Do Your Part to Keep Local Waterways Healthy
by Judie Docs, Executive Officer, North Coast Building Industry Association, CSP, MCSP, CGP, CMP, MIRM
Our local water is a precious resource and we all have an important role to play in keeping our waterways— including streams, creeks, rivers and lakes — safe and healthy for everyone to enjoy.
After it rains or snows, the excess flow of water — and the contaminants that it carries — can pollute local water sources. That’s why managing this storm water runoff is essential to maintain the health and well-being of native fish and wildlife, as well as the quality of water that your family uses every day. It also helps to reduce flooding. This is called storm water management.
Home builders control storm water runoff during construction by installing silt fences or rows of hay bales, digging retention ponds and/or by using other measures. But once a community is completed, home owners have a responsibility to help ensure that our local waterways remain clean and healthy.
You may not even realize how you could be endangering our local water — or the simple steps you can take to protect it.
Think Twice Before Fertilizing – When it rains, lawns that are over-fertilized can wash pesticides and herbicides into the storm drains on your street, eventually carrying it to the local water source — possibly the source of your drinking water.
Before you spend the time and money to fertilize your lawn, you should perform a simple soil test to determine if fertilization is even necessary. Most garden and home-improvement stores sell soil test kits that you can easily use at home.
If you do need to fertilize your lawn:
- Keep it on the grass, use it sparingly, and consider using organic products
- Hold off if there is a chance of a rain storm shortly after applying it to your lawn
- When you mow, don’t bag the grass. The clippings will naturally fertilize your lawn. But sweep those fertilizer-rich clippings off the sidewalk and roadway so they don’t go down the storm drain.
Plant it Yourself: Trees and Gardens – Enhancing your yard with new trees, flowers and shrubs is great way to help keep polluted storm water from reaching storm drains. A tree’s roots help rain water filter back into the soil, cutting down on excess runoff. As an added benefit, trees can help cut summer cooling costs by providing shade to the home, and in many cases, they help to increase the value of your home.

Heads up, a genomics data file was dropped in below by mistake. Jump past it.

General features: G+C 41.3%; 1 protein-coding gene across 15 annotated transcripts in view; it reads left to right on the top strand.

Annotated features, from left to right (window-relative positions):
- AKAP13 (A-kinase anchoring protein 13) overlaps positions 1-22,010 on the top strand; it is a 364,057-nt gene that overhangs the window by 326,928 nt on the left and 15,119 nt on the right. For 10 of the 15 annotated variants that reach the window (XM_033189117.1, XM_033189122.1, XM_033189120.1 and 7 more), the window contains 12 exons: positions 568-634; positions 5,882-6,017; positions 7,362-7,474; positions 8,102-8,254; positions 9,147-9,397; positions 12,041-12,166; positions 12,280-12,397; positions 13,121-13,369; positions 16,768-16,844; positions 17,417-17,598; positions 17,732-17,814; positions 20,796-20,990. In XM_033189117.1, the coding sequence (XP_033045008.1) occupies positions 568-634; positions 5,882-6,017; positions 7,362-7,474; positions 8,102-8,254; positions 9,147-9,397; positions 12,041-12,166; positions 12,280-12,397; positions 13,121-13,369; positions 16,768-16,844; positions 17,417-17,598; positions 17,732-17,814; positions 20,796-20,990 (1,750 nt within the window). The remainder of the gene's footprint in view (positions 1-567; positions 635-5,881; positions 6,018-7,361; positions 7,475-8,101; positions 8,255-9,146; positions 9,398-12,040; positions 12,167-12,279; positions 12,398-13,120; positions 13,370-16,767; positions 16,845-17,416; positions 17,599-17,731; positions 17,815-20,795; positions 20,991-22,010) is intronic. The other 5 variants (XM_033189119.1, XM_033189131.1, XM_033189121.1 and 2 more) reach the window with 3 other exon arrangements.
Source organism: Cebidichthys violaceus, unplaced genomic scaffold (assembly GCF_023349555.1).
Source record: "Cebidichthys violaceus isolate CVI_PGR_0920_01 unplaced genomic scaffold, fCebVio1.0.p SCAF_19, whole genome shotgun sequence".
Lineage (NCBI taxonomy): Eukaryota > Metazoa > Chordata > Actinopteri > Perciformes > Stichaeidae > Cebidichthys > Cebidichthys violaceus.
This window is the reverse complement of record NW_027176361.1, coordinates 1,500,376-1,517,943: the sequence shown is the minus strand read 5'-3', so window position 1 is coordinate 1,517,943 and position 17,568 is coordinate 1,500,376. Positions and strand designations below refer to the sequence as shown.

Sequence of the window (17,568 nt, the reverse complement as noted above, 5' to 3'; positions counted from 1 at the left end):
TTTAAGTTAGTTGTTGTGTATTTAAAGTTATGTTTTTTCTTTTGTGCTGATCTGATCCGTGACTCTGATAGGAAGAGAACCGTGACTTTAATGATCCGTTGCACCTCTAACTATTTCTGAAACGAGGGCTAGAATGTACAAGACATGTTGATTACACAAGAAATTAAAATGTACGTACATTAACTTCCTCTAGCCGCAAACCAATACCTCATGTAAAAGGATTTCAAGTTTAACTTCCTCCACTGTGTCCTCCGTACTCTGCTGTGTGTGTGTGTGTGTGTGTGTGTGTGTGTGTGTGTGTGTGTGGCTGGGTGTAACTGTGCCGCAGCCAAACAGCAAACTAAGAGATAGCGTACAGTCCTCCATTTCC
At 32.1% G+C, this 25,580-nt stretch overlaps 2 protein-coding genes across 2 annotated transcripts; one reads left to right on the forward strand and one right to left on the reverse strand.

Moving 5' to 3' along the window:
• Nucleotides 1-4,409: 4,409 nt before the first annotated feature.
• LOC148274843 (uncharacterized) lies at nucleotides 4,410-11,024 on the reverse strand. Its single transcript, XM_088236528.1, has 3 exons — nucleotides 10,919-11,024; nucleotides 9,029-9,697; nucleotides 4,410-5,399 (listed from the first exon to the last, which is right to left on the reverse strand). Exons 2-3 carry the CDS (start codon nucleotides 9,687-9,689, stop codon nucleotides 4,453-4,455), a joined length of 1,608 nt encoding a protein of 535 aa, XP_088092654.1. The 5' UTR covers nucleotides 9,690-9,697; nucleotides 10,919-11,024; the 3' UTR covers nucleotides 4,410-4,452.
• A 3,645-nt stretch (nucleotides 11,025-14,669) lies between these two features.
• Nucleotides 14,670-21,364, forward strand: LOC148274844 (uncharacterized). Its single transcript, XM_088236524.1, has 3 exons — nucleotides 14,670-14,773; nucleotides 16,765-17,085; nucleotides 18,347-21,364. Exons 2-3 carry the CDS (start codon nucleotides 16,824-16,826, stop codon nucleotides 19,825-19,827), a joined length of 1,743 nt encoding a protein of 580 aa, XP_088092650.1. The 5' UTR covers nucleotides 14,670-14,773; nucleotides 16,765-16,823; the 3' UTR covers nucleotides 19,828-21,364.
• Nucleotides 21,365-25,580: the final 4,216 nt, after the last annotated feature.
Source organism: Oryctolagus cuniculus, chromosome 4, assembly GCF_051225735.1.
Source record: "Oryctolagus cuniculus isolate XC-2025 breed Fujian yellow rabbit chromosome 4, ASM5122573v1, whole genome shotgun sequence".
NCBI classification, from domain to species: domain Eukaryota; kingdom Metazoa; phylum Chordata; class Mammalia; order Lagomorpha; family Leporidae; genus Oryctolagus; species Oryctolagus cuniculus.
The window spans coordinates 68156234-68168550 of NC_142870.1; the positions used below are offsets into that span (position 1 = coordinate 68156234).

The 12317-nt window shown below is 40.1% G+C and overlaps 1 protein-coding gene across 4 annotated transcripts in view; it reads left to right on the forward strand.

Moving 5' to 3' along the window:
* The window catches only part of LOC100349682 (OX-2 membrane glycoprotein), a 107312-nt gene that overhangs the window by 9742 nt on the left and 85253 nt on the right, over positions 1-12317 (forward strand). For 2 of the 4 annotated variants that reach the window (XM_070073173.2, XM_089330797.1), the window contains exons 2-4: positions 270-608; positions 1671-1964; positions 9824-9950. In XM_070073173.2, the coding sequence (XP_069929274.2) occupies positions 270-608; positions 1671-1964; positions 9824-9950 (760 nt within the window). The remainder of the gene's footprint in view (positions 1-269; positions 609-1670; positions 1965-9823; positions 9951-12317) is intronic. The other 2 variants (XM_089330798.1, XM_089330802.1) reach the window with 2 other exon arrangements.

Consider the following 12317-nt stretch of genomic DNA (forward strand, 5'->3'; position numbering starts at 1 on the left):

In your garden, consider plants that are native to your region. They require less water and nutrients to survive and are more resistant to pests and disease — therefore less fertilization is required. The Lady Bird Johnson Wildflower Center at the University of Texas at Austin has a searchable database to help get you started. Visit www.wildflower.org/explore to see what flowers, trees and shrubs work best in your community.
Let it Rain — Into Your Barrel – Rain barrels collect storm water runoff from a home’s roof via the rain gutters. They hold the water temporarily, cutting down on the amount of water that reaches the sewer system. The water can then be used to water lawns and gardens.
Use Caution When Washing Your Car – When you fill up a bucket of soapy water to wash your car, the phosphates and other chemicals in the soap will likely run down your driveway and into the storm drain. Not to mention all the dirt, oil, antifreeze and other automobile fluids that you are likely washing off your car. Use soap sparingly and be sure to dump the excess water in the sink, not in the street. Or, consider washing your car on gravel or a grassy area so the ground can filter the water.
For more information on storm water management and other environmental initiatives, contact the NCBIA, or visit the National Association of Home Builders at nahb.org.
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